My American readers will be celebrating Thanksgiving tomorrow (and then recovering from turkey overdoses and Black Friday shopping), and Canadian readers may be getting ready for the Grey Cup. Not sure what the seasonal greeting is for Thanksgiving, but have a good one, and I will be back next week.
For those of you who want a longer evisceration of the analysis contained in the article, I would recommend Professor Bill Mitchell's "Bank of Japan is in charge, not the bond markets." As the title indicates, he discusses the situation in Japan, where the Bank of Japan has moved to set a ceiling for bond yields. He runs through the theoretical reasons why the central bank effectively determines the level of bond yields; the belief that they are determined solely by "market forces" is an illusion.
For my part, I discuss these issues in "Understanding Government Finance." To briefly summarise my position, bond yields can only become disjointed from the expected path of the short-term policy rate if there is a credible fear of default ("rollover risk"). For a currency sovereign nation like Japan or the United States, a government default would almost certainly be the result of a political decision (although sufficiently advanced incompetence, or a major disaster, could also do the job). With the Republicans coming into control of all of the elected branches of Federal Government, the enthusiasm for a debt ceiling-driven default will wane in that party. (Although Democrats might revert to using the debt ceiling as a lever; Barrack Obama famously voted against at least one debt ceiling increase.)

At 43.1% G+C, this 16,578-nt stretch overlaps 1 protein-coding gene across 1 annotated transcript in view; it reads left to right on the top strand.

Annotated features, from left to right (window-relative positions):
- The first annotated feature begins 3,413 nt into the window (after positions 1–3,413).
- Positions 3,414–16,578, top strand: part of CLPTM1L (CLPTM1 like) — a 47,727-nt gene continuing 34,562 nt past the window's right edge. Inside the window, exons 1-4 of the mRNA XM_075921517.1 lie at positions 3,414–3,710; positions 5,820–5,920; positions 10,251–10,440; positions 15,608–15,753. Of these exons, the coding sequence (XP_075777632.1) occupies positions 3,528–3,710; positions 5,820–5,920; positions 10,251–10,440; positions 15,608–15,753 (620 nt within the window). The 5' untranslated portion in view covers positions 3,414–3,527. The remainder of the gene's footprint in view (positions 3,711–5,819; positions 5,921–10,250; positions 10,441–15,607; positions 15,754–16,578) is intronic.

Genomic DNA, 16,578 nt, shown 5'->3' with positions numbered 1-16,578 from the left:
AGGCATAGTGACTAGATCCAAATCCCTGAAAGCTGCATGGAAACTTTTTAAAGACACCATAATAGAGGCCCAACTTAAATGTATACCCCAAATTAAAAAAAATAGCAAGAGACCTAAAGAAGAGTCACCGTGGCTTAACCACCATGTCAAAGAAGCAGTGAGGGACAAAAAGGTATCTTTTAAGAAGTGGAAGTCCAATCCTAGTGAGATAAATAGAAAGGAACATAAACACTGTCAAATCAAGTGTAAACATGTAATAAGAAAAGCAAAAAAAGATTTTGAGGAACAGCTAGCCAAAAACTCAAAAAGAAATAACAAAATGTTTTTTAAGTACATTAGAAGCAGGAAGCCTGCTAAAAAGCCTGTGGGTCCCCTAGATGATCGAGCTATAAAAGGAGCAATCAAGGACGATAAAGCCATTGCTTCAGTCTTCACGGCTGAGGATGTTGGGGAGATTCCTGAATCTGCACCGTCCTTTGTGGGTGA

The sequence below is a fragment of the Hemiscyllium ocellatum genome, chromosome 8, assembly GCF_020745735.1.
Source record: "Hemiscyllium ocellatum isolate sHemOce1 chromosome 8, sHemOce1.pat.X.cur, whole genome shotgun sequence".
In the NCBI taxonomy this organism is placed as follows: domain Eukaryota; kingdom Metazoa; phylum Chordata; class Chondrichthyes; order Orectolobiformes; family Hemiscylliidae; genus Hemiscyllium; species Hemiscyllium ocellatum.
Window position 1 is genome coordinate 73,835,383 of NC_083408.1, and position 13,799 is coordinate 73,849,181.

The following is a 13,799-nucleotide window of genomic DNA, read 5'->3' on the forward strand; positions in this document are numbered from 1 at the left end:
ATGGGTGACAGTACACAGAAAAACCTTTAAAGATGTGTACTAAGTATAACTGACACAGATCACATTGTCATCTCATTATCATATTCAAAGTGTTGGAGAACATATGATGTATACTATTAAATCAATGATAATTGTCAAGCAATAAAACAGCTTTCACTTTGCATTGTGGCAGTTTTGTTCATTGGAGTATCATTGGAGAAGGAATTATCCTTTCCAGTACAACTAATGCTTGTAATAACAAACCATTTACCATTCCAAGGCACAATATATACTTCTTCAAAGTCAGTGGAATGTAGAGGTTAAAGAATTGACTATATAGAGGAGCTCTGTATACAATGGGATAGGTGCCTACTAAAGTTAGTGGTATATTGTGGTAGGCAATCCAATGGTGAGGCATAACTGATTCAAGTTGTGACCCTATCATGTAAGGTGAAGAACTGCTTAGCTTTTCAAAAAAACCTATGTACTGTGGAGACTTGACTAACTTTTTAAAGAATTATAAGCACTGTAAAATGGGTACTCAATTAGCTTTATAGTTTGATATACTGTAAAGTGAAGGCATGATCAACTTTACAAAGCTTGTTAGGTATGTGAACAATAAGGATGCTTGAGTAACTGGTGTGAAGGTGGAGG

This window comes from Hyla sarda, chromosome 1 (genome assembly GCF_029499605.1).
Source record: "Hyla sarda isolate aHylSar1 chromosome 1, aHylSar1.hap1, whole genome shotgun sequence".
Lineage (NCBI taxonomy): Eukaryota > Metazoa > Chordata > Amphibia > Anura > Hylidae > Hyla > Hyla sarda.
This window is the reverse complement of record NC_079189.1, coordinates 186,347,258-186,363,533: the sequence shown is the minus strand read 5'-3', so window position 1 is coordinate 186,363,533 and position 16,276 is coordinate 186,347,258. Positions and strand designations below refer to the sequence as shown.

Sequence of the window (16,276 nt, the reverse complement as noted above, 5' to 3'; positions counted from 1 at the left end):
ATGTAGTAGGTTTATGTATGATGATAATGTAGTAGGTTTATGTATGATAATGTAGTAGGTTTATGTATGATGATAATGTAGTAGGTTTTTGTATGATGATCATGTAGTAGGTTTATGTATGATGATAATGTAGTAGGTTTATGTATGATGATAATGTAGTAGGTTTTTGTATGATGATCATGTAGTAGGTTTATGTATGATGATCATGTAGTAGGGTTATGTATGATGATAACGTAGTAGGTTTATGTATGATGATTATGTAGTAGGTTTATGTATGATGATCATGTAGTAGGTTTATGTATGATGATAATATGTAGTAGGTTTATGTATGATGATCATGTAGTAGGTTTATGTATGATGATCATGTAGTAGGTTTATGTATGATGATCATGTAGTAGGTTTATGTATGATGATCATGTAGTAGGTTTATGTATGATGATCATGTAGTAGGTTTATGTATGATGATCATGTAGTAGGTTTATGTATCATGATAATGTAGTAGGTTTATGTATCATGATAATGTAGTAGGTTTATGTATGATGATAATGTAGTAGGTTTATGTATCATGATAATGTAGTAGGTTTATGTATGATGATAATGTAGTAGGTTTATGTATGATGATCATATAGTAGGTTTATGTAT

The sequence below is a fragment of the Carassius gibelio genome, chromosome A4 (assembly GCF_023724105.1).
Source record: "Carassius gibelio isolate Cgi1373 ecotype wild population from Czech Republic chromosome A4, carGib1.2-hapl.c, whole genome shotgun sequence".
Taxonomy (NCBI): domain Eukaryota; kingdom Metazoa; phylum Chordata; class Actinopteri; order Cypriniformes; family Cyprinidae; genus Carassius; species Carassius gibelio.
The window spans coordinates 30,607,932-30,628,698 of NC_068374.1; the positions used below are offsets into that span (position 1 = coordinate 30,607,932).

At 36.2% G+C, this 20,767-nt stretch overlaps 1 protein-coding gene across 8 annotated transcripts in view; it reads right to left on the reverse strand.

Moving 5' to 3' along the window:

Once we rule out default, bond yields will only rise if the Federal Reserve is expected to raise rates to contain the inflationary pressures created by "above-trend" growth. Since the announced objective of various fiscal measures was to raise growth rates, that would be a sign of success.
Will It Happen?The initial indications that the Republican fiscal policy will be characterised by tax cuts (which benefits those who pay the most tax -- the rich) and tax credits for infrastructure investment. My guess is that such moves could inflate the fiscal deficit, although everything depends upon what can be negotiated with the various players in Congress.
It remains to be seen whether this will have much an impact on the economy. This is a case where there is a large difference between popular conceptions of fiscal policy, and Functional Finance (link to primer).
The standard way to look at fiscal policy is to look at it through a financial lens: how large is the dollar amount of the deficit? A larger deficit increases the amount of debt, and allegedly increases the financing risk (and hence term premia).
The Functional Finance analysis asks: what is the effect on the economy?
A tax cut to someone who has a no propensity to consume out of income will largely just end up being saved. Essentially, all that happens is that there is an increase in the stock of financial assets:
- government liabilities go up;
- private sector financial asset holdings increase.
There would be no effect on other economic variables. To use the standard jargon, the multiplier on the fiscal policy change would be zero. In order for the multiplier to be non-zero, there has to be an effect on consumption or investment patterns. In other words, we cannot infer the economic impact of a policy by fixating on the financial aspects.
I would not expect the Republican fiscal policy changes to have a multiplier of zero. Conspicuous consumption will rise, and massive infrastructure tax credit would presumably cause infrastructure spending to happen that would not have otherwise. That said, the multiplier would be probably quite low, and so the hand-wringing about the deficit will be far out of proportion to its effect on the economy.
(c) Brian Romanchuk 2016